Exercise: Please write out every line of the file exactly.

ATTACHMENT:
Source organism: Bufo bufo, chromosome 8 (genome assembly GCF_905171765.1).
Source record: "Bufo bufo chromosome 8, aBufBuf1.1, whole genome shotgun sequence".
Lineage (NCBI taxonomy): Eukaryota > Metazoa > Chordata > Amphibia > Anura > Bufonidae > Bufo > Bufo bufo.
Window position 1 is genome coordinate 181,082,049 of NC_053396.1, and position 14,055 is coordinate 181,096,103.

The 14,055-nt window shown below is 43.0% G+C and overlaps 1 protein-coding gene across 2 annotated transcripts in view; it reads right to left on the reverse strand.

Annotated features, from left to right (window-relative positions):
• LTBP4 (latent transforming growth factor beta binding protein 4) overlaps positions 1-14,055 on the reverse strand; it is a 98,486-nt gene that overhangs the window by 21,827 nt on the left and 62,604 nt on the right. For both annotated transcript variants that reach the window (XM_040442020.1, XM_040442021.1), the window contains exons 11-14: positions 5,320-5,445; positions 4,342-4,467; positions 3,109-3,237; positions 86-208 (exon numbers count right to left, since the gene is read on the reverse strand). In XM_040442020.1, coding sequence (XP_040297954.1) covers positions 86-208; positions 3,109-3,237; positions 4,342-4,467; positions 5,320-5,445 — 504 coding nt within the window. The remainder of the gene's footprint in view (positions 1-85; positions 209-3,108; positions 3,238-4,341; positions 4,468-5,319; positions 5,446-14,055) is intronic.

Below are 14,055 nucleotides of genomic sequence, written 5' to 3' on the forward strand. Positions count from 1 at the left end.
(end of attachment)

Source organism: Bufo bufo, chromosome 8 (genome assembly GCF_905171765.1).
Source record: "Bufo bufo chromosome 8, aBufBuf1.1, whole genome shotgun sequence".
Lineage (NCBI taxonomy): Eukaryota > Metazoa > Chordata > Amphibia > Anura > Bufonidae > Bufo > Bufo bufo.
Window position 1 is genome coordinate 181,082,049 of NC_053396.1, and position 14,055 is coordinate 181,096,103.

The 14,055-nt window shown below is 43.0% G+C and overlaps 1 protein-coding gene across 2 annotated transcripts in view; it reads right to left on the reverse strand.

Annotated features, from left to right (window-relative positions):
• LTBP4 (latent transforming growth factor beta binding protein 4) overlaps positions 1-14,055 on the reverse strand; it is a 98,486-nt gene that overhangs the window by 21,827 nt on the left and 62,604 nt on the right. For both annotated transcript variants that reach the window (XM_040442020.1, XM_040442021.1), the window contains exons 11-14: positions 5,320-5,445; positions 4,342-4,467; positions 3,109-3,237; positions 86-208 (exon numbers count right to left, since the gene is read on the reverse strand). In XM_040442020.1, coding sequence (XP_040297954.1) covers positions 86-208; positions 3,109-3,237; positions 4,342-4,467; positions 5,320-5,445 — 504 coding nt within the window. The remainder of the gene's footprint in view (positions 1-85; positions 209-3,108; positions 3,238-4,341; positions 4,468-5,319; positions 5,446-14,055) is intronic.

Below are 14,055 nucleotides of genomic sequence, written 5' to 3' on the forward strand. Positions count from 1 at the left end.